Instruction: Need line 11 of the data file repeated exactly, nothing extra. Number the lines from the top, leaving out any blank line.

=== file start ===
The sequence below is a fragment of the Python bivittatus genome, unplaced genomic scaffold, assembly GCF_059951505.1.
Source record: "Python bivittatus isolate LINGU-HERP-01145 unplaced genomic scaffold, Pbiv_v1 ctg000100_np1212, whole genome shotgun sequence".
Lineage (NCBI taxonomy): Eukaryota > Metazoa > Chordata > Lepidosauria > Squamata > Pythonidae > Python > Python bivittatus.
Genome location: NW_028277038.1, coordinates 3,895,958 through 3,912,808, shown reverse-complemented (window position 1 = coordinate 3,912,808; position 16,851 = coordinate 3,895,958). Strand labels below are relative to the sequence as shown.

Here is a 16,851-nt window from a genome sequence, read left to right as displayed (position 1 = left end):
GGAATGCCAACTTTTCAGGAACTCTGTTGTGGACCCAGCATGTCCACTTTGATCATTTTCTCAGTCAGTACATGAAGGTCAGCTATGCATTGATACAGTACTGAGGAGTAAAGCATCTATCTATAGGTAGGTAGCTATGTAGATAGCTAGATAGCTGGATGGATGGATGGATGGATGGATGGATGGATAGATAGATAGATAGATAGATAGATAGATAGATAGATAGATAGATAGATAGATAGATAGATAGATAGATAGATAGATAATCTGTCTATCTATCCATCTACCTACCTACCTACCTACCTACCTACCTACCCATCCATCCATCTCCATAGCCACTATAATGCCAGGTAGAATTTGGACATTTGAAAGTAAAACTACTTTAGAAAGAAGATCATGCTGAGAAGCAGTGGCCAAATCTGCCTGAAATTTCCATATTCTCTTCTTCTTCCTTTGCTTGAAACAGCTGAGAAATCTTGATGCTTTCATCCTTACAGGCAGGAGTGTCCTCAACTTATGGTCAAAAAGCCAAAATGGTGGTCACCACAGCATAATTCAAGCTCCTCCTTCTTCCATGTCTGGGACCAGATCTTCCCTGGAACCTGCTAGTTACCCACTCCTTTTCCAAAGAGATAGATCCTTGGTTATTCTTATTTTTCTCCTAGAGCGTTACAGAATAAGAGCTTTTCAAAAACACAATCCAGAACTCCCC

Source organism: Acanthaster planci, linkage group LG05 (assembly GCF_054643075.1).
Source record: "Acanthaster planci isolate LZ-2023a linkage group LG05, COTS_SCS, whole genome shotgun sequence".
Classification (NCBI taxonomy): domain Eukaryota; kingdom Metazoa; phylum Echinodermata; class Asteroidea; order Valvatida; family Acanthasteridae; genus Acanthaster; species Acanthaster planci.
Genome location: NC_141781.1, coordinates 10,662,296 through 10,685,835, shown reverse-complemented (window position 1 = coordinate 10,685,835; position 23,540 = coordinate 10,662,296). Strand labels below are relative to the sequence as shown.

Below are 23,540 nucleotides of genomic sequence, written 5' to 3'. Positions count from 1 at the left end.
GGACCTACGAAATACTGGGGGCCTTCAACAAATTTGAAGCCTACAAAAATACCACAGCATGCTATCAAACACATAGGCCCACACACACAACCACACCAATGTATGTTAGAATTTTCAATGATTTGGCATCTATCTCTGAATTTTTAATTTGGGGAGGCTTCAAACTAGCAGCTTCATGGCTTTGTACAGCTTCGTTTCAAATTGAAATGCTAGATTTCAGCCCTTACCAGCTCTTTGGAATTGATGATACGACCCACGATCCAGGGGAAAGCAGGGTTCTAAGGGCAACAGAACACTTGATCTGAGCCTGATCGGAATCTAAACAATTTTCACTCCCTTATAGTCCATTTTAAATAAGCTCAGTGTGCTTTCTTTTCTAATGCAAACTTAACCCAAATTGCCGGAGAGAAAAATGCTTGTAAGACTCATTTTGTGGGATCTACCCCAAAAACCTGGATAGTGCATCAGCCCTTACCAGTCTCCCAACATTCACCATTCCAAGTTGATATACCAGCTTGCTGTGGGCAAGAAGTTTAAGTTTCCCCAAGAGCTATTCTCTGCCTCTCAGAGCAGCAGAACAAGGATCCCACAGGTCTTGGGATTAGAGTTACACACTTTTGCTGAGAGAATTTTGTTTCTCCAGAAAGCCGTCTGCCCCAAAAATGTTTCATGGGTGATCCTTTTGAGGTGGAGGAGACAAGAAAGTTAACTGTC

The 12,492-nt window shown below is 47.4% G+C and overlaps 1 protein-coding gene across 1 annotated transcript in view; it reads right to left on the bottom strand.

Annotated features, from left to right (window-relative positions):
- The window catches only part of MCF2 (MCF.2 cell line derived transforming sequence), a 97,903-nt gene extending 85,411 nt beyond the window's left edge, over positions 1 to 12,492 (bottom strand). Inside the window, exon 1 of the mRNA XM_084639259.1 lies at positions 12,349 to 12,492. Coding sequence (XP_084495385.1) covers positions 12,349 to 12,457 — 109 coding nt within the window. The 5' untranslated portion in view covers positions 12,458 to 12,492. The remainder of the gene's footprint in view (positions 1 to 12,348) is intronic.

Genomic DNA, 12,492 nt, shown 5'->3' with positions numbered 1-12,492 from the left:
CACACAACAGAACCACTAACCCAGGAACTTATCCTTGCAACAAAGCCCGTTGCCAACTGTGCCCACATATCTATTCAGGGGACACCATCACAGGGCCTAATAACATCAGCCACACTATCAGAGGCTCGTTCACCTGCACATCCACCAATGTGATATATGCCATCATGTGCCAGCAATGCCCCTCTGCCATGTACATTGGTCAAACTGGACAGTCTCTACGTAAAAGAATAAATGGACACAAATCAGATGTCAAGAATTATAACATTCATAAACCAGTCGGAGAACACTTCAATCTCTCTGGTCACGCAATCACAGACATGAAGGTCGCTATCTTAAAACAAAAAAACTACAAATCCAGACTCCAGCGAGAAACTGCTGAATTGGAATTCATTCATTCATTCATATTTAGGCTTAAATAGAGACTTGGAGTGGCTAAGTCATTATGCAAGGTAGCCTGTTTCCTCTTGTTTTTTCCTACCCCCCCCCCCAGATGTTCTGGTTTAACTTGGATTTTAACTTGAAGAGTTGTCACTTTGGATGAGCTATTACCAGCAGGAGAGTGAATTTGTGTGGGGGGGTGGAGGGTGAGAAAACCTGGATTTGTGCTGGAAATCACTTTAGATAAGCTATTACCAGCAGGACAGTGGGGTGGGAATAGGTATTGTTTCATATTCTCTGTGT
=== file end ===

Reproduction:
Below are 23,540 nucleotides of genomic sequence, written 5' to 3'. Positions count from 1 at the left end.